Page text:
Dutch athlete wins her third Tokyo distance medal after dousing world record-holder Gidey’s fiery pace

In what was her sixth race in Tokyo, and after 24,500m of track running, Sifan Hassan won 10,000m gold to achieve an unprecedented Olympic distance running treble.

The Dutchwoman became the first athlete to win medals in the 1500m (bronze), 5000m (gold) and 10,000m (gold) in a single Olympics. Despite her huge workload in Japan, and this race coming less than 24 hours since she had contested the 1500m final, Hassan won the 25-lap event with relative ease, even though Letesenbet Gidey set a torrid pace in stifling heat and humidity.

Ulimately, the winning time was 29:55.32 and it was Bahrain’s Kalkidan Gezahegne who ran Hassan closest as she took silver in 29:56.18, while world record-holder Gidey had to settle for bronze in 30:01.72.

“I’m so happy it’s over and I survived,” said Hassan, who was given treatment trackside after crossing the line. “I was dead before the start. The last two laps I was about to collapse and I tried to hang on. When I warmed up I was telling myself that I’m so stupid [for attempting the treble] but it was do or die!”

It had been Ririka Hironaka who led through the opening kilometre in 3:03.0, with Gidey second in 3:03.3 and Hassan 12th (3:04.5).

The Japanese athlete was still ahead at 2000m but soon relinquished her lead to Gidey, who had been outkicked by Hassan during the World Championships final in Doha. The Ethiopian reached 3000m in 9:10.05 at the head of a 15-strong group which included Eilish McColgan in eighth. Jess Judd was in 22nd, but both Britons were well ahead of their PB pace at this stage.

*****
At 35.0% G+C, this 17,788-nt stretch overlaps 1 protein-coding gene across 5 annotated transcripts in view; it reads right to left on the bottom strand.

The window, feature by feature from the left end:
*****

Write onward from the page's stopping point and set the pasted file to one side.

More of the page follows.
Gidey began to up the pace and her 4000m time of 12:10.4 saw the contenders whittled down to eight, with McColgan having to give way.

At halfway, reached in 15:08.3, there were only six remaining as Gidey was pursued by world 5000m champion Hellen Obiri, Hassan, Gezahegne, Kenyan 2017 world cross-country champion Irene Cheptai, European champion Yasemin Can. Not far behind, remarkably, came the 2016 Olympic 800m silver medallist Francine Niyonsaba. McColgan was still on course for a PB in 10th (15:19.2) with Judd 20th (15:37.0).

Gidey showed no signs of relenting and indeed picked the pace up further with a sixth kilometre of 2:56.0. Now she had just Hassan, Obiri and Gezahegne for company as Cheptai fell off the pace, with the incredible Niyonsaba up to sixth and moving away from Can.

The seventh kilometre was again a relentless 2:57.0 and as the pace even reached a 69-second lap it proved too much for Obiri around the 8000m mark.  Hassan and Gezahegne were still there, however, while McColgan now sat 13th and Judd 17th.

Gidey had thrown everything in but was now getting frustrated and gesticulated at Hassan, who was lingering on her shoulder. The pace dropped to 74 and 75-second laps as she reached 9000m in 27:02.2 with Obiri an isolated fourth.

It was clear that Gidey would make one more last effort and it came at the bell when she ran 32.1 seconds for the opening 200m of the final lap. Her two pursuers did not look rattled, though, and Hassan easily moved by on the last bend.

She still didn’t kick but it was clear Gidey had nothing left and Gezahegne shot by in the wake of the Dutch runner. Now Hassan stretched out and, though the Bahraini followed, the race was run.